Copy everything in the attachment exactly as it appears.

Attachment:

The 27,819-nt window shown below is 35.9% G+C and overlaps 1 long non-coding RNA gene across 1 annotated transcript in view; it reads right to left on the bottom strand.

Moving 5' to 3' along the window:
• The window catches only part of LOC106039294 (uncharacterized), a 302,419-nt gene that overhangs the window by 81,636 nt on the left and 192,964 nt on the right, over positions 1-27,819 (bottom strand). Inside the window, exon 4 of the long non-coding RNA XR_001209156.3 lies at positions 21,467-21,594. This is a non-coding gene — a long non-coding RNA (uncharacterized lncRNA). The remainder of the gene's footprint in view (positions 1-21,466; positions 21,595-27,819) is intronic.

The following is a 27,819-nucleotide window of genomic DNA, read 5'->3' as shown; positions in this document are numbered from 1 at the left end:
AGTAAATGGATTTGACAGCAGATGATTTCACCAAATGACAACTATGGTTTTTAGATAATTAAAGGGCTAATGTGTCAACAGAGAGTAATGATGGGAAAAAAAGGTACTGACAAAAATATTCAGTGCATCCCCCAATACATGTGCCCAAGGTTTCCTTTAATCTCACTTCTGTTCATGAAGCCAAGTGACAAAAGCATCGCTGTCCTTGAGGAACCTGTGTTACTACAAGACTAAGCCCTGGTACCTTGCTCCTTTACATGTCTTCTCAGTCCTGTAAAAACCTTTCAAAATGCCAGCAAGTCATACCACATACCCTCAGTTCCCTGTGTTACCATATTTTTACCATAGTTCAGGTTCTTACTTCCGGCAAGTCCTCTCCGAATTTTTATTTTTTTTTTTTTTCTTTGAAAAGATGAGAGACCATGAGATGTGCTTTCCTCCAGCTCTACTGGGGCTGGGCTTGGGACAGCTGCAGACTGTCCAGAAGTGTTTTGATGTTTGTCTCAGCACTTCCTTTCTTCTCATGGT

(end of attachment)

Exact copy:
The 27,819-nt window shown below is 35.9% G+C and overlaps 1 long non-coding RNA gene across 1 annotated transcript in view; it reads right to left on the bottom strand.

Moving 5' to 3' along the window:
• The window catches only part of LOC106039294 (uncharacterized), a 302,419-nt gene that overhangs the window by 81,636 nt on the left and 192,964 nt on the right, over positions 1-27,819 (bottom strand). Inside the window, exon 4 of the long non-coding RNA XR_001209156.3 lies at positions 21,467-21,594. This is a non-coding gene — a long non-coding RNA (uncharacterized lncRNA). The remainder of the gene's footprint in view (positions 1-21,466; positions 21,595-27,819) is intronic.

The following is a 27,819-nucleotide window of genomic DNA, read 5'->3' as shown; positions in this document are numbered from 1 at the left end:
AGTAAATGGATTTGACAGCAGATGATTTCACCAAATGACAACTATGGTTTTTAGATAATTAAAGGGCTAATGTGTCAACAGAGAGTAATGATGGGAAAAAAAGGTACTGACAAAAATATTCAGTGCATCCCCCAATACATGTGCCCAAGGTTTCCTTTAATCTCACTTCTGTTCATGAAGCCAAGTGACAAAAGCATCGCTGTCCTTGAGGAACCTGTGTTACTACAAGACTAAGCCCTGGTACCTTGCTCCTTTACATGTCTTCTCAGTCCTGTAAAAACCTTTCAAAATGCCAGCAAGTCATACCACATACCCTCAGTTCCCTGTGTTACCATATTTTTACCATAGTTCAGGTTCTTACTTCCGGCAAGTCCTCTCCGAATTTTTATTTTTTTTTTTTTTCTTTGAAAAGATGAGAGACCATGAGATGTGCTTTCCTCCAGCTCTACTGGGGCTGGGCTTGGGACAGCTGCAGACTGTCCAGAAGTGTTTTGATGTTTGTCTCAGCACTTCCTTTCTTCTCATGGT